24.4. Dependencies and Pass-through Build Items

When a build item does not declare any platform types and has dependencies on items of multiple platform types, that item because a pass-through build item and is handled slightly differently with respect to dependencies. Specifically, a pass-through build item is implicitly buildable on every platform, so any build item may depend on a pass-through build item. Also if a specific instance of pass-through build item on a specific platform depends on another item for which there are no compatible platform types, that dependency is ignored. This makes it possible to use pass-through build items to provide wrappers around families of alternative build items that provide related but separate functionality for consumers of different platform types.

For example, suppose build items A1 and B1 build on platform X and build items A2 and B2 build on platform Y. If A1 and A2 depend on pass-through item P which in turn depends on B1 and B2, abuild will create effective dependencies between the A1 and A2 and also between B1 and B2 based on platform type (see Figure 24.1, “Multiplatform Pass-through Build Item”).

Figure 24.1. Multiplatform Pass-through Build Item

Multiplatform Pass-through Build Item

Pass-through item P effectively connects A1 to B1 and A2 to B2 based on their platform types.

What's really happening here is that the instance of P for X depends on B1 and ignores B2 while the instance of P on Y depends on B2 and ignores B1. If P also had a dependency on some third build item of type indep, both instances of P, and therefore effectively both A1 and B1 would also depend on the third item of type indep.

The documentation doesn't provide a specific example that illustrates that case because this type of usage would be fairly unusual. [51] Instead, we will provide a description of how it would work. Suppose you had a plugin to support VxWorks, an embedded operating system, that added a platform type vxworks, and you wanted to provide a custom threading library that worked for your native platform and for VxWorks. Suppose also that your native library implementation used boost threads but that you wanted to create a VxWorks implementation that used VxWorks native threads. You could create a pass-through build item called threads that depends on threads.native and threads.vxworks, and you could set up threads.native to have platform-types native and threads.vxworks to have platform-types vxworks. The threads build item would not declare any platform types. It would just depend on threads.vxworks and threads.native. If you now had a program that supported both native and vxworks that depended on threads, your application would use the threads.native implementation when it built on the native platforms and the threads.vxworks implementation when it built on vxworks platforms. This would happen transparently because of the pass-through build item. If you wanted to allow any build item to depend on threads even if there is no support for that item's platform type, you could also create threads.indep and make threads depend on that as well. Just keep in mind that all instances of threads will depend on the indep version even if they also depend on one of the platform-specific versions.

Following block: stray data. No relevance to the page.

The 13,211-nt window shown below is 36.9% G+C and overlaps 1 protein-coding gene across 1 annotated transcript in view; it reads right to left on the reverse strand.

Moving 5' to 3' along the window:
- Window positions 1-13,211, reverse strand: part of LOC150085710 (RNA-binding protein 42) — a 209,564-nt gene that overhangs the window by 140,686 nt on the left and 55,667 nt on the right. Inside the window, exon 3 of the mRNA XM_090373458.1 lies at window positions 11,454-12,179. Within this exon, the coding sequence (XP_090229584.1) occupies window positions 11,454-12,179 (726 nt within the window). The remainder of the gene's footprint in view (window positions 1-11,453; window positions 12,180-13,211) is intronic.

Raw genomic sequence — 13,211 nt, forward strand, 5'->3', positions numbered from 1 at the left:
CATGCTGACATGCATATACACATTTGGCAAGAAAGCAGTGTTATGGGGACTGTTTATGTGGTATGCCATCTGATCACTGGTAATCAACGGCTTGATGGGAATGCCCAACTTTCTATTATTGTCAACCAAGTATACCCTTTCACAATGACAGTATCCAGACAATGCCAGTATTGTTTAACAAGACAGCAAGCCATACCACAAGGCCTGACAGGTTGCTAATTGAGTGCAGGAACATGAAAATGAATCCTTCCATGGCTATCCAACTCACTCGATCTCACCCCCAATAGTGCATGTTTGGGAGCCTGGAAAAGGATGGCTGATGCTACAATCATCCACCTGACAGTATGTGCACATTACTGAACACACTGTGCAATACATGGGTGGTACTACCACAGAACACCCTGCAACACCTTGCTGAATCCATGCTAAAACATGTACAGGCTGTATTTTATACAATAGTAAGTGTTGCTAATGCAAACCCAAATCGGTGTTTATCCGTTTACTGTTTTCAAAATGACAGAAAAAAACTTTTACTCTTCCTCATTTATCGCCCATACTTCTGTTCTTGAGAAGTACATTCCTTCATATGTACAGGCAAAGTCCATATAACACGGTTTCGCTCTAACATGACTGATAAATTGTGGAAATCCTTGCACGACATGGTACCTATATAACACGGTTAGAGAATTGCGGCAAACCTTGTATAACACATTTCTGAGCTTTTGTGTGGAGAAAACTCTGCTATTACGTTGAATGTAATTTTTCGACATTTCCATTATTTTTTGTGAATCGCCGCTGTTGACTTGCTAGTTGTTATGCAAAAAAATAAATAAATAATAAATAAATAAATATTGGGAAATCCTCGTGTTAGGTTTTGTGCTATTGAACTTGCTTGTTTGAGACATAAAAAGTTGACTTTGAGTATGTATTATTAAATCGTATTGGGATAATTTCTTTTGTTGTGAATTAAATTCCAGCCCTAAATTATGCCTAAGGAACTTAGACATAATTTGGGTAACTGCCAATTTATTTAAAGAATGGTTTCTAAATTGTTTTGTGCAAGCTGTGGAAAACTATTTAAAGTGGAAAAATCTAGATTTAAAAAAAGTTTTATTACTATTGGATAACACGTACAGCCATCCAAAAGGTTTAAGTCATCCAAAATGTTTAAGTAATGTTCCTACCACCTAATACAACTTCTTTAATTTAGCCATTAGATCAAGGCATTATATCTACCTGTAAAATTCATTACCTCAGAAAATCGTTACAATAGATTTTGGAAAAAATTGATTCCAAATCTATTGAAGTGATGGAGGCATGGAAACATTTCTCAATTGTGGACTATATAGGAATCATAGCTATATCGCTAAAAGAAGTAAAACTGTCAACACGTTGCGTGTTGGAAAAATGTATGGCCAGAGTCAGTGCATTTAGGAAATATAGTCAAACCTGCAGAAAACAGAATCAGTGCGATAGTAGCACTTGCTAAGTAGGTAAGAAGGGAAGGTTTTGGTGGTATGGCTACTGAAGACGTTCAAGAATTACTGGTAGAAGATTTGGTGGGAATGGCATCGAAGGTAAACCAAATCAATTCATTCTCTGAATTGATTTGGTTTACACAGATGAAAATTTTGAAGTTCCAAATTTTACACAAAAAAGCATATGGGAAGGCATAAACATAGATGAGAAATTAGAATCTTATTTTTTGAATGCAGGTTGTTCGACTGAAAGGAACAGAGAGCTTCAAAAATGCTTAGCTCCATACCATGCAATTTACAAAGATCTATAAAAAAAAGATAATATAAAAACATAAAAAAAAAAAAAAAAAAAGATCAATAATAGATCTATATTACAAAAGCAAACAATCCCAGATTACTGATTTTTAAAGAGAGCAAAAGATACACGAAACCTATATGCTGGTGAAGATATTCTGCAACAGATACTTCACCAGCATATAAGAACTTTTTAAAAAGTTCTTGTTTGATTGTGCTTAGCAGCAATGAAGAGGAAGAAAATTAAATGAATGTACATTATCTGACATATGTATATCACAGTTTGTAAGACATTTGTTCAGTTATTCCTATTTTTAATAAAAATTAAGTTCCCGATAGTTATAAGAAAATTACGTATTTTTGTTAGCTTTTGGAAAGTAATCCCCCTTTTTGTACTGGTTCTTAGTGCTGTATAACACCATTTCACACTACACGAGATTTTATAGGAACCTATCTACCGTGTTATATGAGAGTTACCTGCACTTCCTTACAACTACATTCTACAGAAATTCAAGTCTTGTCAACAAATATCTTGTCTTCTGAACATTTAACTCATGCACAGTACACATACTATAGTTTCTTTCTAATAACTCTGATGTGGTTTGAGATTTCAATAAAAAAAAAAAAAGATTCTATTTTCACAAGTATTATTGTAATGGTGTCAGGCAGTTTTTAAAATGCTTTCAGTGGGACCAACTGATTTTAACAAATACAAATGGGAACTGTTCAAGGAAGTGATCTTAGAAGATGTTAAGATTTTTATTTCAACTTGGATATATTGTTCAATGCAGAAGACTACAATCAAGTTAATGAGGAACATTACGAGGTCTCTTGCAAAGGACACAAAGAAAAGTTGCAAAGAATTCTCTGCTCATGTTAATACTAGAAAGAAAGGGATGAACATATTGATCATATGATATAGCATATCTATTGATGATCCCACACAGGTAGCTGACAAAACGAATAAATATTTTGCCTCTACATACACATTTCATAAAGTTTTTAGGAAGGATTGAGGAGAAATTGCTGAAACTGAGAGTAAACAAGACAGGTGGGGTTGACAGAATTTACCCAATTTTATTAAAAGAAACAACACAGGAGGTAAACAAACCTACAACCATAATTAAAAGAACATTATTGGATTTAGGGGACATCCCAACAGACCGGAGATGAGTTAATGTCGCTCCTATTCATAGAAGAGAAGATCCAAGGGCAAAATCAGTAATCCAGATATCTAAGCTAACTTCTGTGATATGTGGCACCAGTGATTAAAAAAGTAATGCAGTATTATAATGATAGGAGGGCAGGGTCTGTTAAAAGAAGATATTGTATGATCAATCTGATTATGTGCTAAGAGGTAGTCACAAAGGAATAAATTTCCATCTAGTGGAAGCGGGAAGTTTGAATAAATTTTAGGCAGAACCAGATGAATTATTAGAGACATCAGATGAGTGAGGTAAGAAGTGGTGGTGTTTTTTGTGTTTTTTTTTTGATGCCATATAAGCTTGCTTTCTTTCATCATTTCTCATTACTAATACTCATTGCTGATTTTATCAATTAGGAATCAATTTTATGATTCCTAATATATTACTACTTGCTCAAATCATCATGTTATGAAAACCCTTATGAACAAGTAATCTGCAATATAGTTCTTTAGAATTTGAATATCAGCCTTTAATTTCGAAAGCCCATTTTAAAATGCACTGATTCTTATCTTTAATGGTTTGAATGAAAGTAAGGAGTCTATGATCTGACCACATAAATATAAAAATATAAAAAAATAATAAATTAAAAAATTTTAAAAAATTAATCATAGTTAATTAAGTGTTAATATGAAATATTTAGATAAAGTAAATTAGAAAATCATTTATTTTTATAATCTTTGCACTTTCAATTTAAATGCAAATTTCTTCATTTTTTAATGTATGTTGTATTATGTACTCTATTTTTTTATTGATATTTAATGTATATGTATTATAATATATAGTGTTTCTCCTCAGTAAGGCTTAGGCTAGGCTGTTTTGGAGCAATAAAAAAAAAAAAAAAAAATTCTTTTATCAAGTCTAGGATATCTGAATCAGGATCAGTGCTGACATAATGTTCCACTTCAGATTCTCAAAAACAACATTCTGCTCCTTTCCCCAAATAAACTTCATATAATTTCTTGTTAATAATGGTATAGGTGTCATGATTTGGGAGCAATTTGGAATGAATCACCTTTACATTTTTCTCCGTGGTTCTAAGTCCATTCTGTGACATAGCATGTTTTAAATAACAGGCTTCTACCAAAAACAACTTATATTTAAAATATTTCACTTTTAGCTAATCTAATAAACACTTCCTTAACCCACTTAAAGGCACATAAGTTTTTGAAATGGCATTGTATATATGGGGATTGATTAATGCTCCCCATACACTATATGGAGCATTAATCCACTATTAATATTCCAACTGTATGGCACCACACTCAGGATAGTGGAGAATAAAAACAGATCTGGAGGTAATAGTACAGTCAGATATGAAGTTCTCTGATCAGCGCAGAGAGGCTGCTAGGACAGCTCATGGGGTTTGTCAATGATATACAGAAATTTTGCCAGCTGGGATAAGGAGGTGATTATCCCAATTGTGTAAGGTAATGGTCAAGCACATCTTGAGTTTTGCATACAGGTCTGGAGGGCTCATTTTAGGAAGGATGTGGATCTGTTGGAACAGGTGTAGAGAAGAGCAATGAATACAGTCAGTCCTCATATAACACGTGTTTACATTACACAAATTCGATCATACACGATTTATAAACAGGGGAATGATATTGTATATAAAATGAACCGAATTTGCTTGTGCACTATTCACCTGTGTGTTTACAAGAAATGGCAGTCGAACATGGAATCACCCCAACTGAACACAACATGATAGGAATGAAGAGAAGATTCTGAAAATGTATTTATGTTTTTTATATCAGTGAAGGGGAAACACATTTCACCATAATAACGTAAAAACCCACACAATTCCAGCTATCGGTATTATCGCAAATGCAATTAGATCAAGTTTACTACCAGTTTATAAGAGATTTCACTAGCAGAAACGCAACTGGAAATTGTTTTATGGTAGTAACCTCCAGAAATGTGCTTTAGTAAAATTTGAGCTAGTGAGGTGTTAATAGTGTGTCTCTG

To fully understand why this works, please see Section 33.6, “Construction of the Build Graph”. Note that you could also put conditionals in your Abuild.interface and/or Abuild.mk to avoid having to split this into multiple build items, so this is not the only solution. The same trick would work if you wanted to create a facade for a library that was implemented in multiple languages, though it's unlikely that there would be any reason to do that: although you can have one build item that builds for multiple platform types, you can't have a single build item that builds for target types.

[51] Okay, we don't provide an example because it's tricky to make one that would be more illustrative than confusing without an actual embedded platform to work with. If we did create an example, we'd have to make up some kind of simulated embedded platform with a plugin, and that would probably create more confusion than it would be worth.